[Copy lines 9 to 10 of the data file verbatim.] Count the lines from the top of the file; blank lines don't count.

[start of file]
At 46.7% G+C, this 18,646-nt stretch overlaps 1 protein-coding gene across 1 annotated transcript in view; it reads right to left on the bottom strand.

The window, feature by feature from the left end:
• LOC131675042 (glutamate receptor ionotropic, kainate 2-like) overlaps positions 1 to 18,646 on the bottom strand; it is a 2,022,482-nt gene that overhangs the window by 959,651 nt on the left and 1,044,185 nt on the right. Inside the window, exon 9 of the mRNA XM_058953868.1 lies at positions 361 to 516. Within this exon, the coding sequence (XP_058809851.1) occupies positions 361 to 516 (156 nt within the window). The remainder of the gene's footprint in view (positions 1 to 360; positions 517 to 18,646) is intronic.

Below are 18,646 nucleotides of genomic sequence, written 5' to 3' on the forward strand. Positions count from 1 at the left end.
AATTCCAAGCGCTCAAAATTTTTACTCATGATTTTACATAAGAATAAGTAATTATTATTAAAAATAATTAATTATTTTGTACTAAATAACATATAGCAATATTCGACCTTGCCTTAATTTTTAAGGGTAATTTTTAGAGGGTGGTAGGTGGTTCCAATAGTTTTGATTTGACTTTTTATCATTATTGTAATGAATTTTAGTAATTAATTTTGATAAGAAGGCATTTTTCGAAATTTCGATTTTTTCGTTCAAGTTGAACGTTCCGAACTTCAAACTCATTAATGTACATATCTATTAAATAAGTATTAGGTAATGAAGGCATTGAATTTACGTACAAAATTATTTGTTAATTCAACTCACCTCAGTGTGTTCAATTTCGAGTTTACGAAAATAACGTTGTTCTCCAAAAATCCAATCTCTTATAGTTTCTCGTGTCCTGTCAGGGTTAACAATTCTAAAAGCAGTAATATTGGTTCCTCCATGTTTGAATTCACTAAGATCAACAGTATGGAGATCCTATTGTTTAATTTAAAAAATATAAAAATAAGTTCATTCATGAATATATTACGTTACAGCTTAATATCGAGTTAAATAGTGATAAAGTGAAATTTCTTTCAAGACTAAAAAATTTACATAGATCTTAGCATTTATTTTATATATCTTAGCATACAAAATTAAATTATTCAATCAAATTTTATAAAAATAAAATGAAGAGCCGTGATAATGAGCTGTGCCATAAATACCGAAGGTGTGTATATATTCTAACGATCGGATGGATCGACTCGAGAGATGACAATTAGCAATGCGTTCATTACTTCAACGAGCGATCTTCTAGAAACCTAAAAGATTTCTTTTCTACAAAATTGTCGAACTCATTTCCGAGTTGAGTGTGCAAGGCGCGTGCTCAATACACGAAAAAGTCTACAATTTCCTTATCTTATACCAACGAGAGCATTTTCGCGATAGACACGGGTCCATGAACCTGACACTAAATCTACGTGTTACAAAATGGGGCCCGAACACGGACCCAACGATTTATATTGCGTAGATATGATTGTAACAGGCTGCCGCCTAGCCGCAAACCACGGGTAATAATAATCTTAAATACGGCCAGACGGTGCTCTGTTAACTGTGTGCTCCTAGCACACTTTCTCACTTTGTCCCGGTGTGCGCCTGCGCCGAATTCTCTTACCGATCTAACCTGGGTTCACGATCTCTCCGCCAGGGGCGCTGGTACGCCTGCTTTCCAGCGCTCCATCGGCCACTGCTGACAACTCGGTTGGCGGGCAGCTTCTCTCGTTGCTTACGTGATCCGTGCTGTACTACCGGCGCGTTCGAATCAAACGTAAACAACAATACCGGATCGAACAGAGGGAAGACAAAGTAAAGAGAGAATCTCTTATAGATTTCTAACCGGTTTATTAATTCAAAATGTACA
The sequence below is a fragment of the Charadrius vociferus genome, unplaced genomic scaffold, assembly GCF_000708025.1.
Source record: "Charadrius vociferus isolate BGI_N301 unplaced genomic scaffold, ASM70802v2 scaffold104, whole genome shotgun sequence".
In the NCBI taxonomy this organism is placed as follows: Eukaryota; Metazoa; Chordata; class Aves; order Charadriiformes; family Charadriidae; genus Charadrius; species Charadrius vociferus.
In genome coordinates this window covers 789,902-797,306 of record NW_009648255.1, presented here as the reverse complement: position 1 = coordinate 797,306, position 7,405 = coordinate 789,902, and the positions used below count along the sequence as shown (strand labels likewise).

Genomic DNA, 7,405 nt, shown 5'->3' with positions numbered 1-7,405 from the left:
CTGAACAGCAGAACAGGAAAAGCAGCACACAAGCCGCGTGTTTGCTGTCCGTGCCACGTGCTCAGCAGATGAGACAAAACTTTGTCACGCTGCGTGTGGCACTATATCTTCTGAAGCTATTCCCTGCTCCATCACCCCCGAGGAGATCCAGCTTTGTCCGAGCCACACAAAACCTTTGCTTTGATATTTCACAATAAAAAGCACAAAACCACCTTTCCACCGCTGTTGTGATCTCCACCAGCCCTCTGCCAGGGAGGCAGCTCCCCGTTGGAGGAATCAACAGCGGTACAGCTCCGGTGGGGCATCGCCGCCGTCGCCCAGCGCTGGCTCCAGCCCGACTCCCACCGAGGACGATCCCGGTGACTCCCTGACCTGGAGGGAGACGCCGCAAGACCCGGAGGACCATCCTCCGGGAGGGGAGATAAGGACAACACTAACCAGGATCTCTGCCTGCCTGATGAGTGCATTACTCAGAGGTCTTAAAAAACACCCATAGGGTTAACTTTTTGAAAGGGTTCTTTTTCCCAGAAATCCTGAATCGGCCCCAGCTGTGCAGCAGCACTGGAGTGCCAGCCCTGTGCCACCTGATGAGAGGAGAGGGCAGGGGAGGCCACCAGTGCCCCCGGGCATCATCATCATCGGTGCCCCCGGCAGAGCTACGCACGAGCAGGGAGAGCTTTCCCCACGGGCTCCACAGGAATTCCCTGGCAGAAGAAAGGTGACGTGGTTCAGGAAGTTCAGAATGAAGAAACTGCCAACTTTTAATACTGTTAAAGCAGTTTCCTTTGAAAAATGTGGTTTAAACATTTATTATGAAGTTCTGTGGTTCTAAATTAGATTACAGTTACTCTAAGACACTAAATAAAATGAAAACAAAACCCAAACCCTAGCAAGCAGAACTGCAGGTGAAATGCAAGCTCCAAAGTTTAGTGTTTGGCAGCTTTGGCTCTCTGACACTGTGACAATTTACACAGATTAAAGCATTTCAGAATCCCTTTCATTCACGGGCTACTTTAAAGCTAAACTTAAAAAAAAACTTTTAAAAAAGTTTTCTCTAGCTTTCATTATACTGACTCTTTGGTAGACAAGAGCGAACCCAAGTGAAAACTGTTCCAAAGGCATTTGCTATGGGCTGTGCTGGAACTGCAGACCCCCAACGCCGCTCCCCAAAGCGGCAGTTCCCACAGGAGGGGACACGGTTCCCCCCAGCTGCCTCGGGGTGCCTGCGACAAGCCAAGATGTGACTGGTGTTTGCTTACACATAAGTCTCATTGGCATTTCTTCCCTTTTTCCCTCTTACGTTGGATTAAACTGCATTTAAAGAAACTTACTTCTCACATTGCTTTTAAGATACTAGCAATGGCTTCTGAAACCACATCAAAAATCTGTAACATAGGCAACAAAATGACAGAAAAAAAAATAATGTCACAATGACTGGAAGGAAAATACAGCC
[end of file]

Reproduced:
In genome coordinates this window covers 789,902-797,306 of record NW_009648255.1, presented here as the reverse complement: position 1 = coordinate 797,306, position 7,405 = coordinate 789,902, and the positions used below count along the sequence as shown (strand labels likewise).

Genomic DNA, 7,405 nt, shown 5'->3' with positions numbered 1-7,405 from the left: